“That thing looks scary,” said Hannah Victory of the burnished aluminum Stockli Stormrider glinting in the sidelong midwinter Montana sunlight. “I don’t know if it’s the top sheet or the metal. I was like, ‘Who’s skiing on that?'” As it happened, the lucky skier would soon be enjoying a smooth, high-performance ride representing the consummation of more than 80 years of meticulous Swiss craftsmanship.
With two sheets of trademarked high-strength Austrian aerospace alloy—Titanal—fused to a lightweight vertical-laminate wood core, Stockli’s Stormrider series brings precision race technology to the freeride space. The 105 is the mid-fat all-mountain multi-tool in the series, which includes the 95 on the narrow end and the 115 on the other.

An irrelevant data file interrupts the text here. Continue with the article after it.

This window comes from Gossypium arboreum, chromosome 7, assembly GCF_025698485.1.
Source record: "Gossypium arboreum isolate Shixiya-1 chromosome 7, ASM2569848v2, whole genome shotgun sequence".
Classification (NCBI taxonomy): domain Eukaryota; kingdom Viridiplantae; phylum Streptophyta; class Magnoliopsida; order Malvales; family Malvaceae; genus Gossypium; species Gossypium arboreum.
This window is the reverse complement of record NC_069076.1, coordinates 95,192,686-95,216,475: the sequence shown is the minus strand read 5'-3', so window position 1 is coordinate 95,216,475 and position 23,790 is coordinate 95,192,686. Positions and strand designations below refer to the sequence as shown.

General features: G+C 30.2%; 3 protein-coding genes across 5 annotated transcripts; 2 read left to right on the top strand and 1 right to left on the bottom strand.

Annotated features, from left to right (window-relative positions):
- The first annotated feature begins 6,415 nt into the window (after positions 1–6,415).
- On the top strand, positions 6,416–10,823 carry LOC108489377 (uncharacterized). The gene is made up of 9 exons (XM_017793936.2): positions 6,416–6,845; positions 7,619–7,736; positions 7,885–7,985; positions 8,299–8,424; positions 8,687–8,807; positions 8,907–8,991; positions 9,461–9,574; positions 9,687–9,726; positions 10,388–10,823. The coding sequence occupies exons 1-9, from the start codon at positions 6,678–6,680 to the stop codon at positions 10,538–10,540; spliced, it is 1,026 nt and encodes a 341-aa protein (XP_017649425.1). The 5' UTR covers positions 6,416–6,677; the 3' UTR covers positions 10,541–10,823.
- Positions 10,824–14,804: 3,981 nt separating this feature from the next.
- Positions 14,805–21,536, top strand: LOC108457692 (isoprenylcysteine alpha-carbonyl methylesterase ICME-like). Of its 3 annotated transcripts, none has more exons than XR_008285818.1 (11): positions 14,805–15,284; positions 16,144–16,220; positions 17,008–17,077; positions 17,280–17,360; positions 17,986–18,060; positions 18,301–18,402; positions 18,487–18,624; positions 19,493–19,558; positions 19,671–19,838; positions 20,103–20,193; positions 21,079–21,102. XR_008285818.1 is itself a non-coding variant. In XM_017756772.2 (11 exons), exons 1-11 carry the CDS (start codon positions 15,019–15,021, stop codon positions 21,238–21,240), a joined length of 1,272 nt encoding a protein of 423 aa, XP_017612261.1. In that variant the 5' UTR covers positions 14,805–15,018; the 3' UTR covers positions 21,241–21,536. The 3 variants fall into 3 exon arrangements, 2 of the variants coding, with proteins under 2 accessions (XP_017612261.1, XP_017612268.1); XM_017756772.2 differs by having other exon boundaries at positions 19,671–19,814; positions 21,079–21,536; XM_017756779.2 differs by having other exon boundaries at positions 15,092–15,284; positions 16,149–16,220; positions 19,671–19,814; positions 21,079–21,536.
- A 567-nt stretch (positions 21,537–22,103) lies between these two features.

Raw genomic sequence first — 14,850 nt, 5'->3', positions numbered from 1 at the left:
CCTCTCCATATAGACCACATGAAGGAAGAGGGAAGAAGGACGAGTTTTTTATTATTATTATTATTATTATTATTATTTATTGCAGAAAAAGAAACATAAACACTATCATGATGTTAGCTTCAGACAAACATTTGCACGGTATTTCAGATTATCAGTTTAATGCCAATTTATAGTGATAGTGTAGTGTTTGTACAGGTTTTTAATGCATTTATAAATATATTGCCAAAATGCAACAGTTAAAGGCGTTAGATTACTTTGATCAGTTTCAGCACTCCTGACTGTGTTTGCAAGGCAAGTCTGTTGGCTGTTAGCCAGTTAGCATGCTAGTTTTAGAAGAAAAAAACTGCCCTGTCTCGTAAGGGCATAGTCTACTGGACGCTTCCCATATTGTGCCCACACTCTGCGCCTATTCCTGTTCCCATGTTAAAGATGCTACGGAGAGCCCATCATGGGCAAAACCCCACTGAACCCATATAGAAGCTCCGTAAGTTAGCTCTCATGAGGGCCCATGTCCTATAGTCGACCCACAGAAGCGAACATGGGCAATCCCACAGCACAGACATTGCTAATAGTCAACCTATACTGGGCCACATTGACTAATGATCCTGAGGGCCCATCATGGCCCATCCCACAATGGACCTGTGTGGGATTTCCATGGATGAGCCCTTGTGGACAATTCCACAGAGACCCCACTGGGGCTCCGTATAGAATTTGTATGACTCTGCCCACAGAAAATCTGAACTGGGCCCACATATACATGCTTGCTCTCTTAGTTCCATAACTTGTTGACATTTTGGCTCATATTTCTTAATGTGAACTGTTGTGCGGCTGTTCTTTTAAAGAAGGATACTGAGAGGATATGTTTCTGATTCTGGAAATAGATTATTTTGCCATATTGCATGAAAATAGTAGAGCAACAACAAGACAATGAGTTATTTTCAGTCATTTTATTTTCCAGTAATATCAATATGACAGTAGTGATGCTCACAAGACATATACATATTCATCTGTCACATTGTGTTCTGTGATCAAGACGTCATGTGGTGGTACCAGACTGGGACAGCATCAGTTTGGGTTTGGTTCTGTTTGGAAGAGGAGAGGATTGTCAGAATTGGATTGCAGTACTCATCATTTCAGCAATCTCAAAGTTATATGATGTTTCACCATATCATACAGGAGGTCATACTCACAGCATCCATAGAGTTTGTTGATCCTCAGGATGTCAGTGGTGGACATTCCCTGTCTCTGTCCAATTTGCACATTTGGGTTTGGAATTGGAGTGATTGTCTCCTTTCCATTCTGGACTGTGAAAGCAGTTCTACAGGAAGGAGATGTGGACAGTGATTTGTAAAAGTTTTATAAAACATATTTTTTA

The 105 runs like a hard-charging Super G ski, sprung for high-speed, wide-open hero carving and ultra-efficient edge-to-edge energy transfer. It’s not a particularly lively ski; its preference is to maintain magnetic contact with the snow, engraving confident arcs on steep faces and long groomers. But its conservative rocker profile and ample width underfoot mean that it also floats nicely in pow, and, with a strong driver on board, can power its way through mixed chop like an arctic icebreaker. It was built to go off-piste. But with its classy, understated, industrial-modern topsheet, and its significant price tag, the Stockli Stormrider will also be well-suited to the roof rack of your silver ’69 Porsche 911 as you speed down the Col du Pillon into Gstaad. —David Page